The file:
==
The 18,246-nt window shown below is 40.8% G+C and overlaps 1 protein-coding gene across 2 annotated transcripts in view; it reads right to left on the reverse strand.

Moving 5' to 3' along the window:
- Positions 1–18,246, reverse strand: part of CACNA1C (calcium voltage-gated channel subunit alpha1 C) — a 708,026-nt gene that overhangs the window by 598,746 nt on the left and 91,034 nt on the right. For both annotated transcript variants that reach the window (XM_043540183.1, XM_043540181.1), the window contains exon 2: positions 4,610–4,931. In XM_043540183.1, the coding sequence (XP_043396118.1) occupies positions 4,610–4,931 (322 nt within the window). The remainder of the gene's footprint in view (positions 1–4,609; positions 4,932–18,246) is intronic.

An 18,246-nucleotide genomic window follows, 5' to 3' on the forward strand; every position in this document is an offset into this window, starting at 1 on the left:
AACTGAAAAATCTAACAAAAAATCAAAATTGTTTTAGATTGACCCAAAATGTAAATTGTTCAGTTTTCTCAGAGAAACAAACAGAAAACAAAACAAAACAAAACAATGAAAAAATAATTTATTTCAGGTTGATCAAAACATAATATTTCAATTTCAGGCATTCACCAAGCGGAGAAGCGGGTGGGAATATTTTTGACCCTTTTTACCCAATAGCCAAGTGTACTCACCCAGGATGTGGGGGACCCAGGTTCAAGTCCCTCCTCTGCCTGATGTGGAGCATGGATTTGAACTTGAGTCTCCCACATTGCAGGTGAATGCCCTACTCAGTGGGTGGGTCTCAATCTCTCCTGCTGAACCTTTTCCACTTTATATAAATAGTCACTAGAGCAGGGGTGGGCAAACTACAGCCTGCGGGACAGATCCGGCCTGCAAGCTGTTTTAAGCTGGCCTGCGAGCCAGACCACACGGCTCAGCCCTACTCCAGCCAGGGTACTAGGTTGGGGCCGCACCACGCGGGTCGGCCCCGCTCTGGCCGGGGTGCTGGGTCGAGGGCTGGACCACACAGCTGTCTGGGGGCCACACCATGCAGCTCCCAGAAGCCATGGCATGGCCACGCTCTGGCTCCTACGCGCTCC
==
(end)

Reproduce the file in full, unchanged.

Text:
The 18,246-nt window shown below is 40.8% G+C and overlaps 1 protein-coding gene across 2 annotated transcripts in view; it reads right to left on the reverse strand.

Moving 5' to 3' along the window:
- Positions 1–18,246, reverse strand: part of CACNA1C (calcium voltage-gated channel subunit alpha1 C) — a 708,026-nt gene that overhangs the window by 598,746 nt on the left and 91,034 nt on the right. For both annotated transcript variants that reach the window (XM_043540183.1, XM_043540181.1), the window contains exon 2: positions 4,610–4,931. In XM_043540183.1, the coding sequence (XP_043396118.1) occupies positions 4,610–4,931 (322 nt within the window). The remainder of the gene's footprint in view (positions 1–4,609; positions 4,932–18,246) is intronic.

An 18,246-nucleotide genomic window follows, 5' to 3' on the forward strand; every position in this document is an offset into this window, starting at 1 on the left:
AACTGAAAAATCTAACAAAAAATCAAAATTGTTTTAGATTGACCCAAAATGTAAATTGTTCAGTTTTCTCAGAGAAACAAACAGAAAACAAAACAAAACAAAACAATGAAAAAATAATTTATTTCAGGTTGATCAAAACATAATATTTCAATTTCAGGCATTCACCAAGCGGAGAAGCGGGTGGGAATATTTTTGACCCTTTTTACCCAATAGCCAAGTGTACTCACCCAGGATGTGGGGGACCCAGGTTCAAGTCCCTCCTCTGCCTGATGTGGAGCATGGATTTGAACTTGAGTCTCCCACATTGCAGGTGAATGCCCTACTCAGTGGGTGGGTCTCAATCTCTCCTGCTGAACCTTTTCCACTTTATATAAATAGTCACTAGAGCAGGGGTGGGCAAACTACAGCCTGCGGGACAGATCCGGCCTGCAAGCTGTTTTAAGCTGGCCTGCGAGCCAGACCACACGGCTCAGCCCTACTCCAGCCAGGGTACTAGGTTGGGGCCGCACCACGCGGGTCGGCCCCGCTCTGGCCGGGGTGCTGGGTCGAGGGCTGGACCACACAGCTGTCTGGGGGCCACACCATGCAGCTCCCAGAAGCCATGGCATGGCCACGCTCTGGCTCCTACGCGCTCC